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February 1954

Clinical Notes, New Instruments and Techniques: NOSEBLEED AND A SIMPLE MEANS OF CONTROL

Author Affiliations

From the Department of Plastic and Reconstructive Surgery, St. Luke's and Children's Medical Center, and the Department of Otolaryngology, The Medico-Chirurgical College, Graduate School of Medicine, University of Pennsylvania.

AMA Arch Otolaryngol. 1954;59(2):245-246. doi:10.1001/archotol.1954.00710050257017

Bleeding from the nose (epistaxis) is a common occurrence. It may be from only one or from both nostrils. It may be very slight, when it usually stops spontaneously in a few moments, or it may be excessive in amount and persist for a longer time, unless suitably treated. Prolonged and excessive nasal hemorrhage may endanger life. There may be only one attack, or it may be recurrent.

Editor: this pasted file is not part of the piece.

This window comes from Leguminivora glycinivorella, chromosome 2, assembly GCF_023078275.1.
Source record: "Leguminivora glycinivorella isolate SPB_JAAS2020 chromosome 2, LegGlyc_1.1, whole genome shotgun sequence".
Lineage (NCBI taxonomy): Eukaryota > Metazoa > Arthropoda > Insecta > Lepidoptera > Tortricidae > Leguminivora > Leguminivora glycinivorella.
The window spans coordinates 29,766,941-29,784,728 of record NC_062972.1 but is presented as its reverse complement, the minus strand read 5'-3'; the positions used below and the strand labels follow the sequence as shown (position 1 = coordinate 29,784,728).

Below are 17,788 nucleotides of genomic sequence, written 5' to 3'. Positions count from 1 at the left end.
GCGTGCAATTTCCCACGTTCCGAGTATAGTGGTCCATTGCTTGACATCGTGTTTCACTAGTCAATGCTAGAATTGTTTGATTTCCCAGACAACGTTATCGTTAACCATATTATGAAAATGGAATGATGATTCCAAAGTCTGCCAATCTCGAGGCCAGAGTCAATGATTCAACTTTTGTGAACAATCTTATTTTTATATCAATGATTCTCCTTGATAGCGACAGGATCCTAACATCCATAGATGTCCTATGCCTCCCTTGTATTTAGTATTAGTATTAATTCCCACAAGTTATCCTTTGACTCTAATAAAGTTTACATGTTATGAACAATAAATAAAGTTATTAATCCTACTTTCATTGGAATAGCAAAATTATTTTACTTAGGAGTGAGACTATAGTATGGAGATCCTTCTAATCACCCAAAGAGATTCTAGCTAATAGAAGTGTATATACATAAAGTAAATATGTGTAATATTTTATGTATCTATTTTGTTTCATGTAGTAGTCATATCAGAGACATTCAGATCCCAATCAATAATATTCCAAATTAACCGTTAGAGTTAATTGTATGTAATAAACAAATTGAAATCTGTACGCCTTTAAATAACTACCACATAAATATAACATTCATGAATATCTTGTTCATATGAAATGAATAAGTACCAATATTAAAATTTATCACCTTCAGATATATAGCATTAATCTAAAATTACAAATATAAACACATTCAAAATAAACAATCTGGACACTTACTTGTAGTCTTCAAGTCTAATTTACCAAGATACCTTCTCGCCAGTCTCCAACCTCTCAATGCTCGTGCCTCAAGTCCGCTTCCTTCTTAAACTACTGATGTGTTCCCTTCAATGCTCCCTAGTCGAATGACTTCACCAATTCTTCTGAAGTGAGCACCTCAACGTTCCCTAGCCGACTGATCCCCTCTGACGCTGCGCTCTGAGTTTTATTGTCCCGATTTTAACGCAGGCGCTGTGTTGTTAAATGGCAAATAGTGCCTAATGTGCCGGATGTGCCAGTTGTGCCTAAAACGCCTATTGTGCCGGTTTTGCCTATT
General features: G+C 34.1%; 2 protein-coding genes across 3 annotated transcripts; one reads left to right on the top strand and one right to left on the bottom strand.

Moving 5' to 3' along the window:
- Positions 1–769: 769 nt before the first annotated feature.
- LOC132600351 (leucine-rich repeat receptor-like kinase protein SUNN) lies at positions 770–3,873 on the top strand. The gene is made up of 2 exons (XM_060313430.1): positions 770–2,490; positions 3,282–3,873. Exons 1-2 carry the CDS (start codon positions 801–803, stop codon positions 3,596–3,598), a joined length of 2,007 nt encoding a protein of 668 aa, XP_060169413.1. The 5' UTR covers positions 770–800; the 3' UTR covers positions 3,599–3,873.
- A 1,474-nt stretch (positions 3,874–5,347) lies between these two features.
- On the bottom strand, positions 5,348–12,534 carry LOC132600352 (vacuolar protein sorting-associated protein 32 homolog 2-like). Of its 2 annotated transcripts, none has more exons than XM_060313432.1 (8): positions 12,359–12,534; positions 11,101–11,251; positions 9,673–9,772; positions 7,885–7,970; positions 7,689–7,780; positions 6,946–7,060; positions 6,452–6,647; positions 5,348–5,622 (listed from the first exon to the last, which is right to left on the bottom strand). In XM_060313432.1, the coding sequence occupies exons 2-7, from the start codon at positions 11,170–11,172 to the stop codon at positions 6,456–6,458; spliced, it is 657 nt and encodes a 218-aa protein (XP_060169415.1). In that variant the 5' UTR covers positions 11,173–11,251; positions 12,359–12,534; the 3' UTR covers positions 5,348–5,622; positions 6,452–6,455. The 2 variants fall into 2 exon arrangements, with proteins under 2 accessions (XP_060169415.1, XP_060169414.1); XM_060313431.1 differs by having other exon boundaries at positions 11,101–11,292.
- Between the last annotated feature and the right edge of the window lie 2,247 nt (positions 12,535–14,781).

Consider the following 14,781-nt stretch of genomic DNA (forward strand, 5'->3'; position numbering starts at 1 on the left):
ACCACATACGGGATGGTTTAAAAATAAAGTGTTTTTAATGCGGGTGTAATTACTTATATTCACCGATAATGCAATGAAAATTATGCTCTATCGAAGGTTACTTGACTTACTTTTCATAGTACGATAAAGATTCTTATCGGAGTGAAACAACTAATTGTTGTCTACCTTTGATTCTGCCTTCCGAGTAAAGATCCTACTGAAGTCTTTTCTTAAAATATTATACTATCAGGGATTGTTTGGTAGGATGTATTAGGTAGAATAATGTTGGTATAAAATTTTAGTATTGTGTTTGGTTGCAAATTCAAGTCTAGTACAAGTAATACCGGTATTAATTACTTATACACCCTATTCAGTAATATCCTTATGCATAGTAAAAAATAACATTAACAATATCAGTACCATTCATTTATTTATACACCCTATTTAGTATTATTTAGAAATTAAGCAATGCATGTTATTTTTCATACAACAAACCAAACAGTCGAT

Nosebleed in the newborn is said to be unusual. During childhood represented by the school years it is most frequent; apparently it is caused in great part by the many injuries to which the face and nose are subjected at that time. This factor cannot be held entirely to account, since it is known that there is a decrease in the incidence of nasal bleeding following puberty. During adulthood and throughout later life, nosebleed may occur from time to time from various

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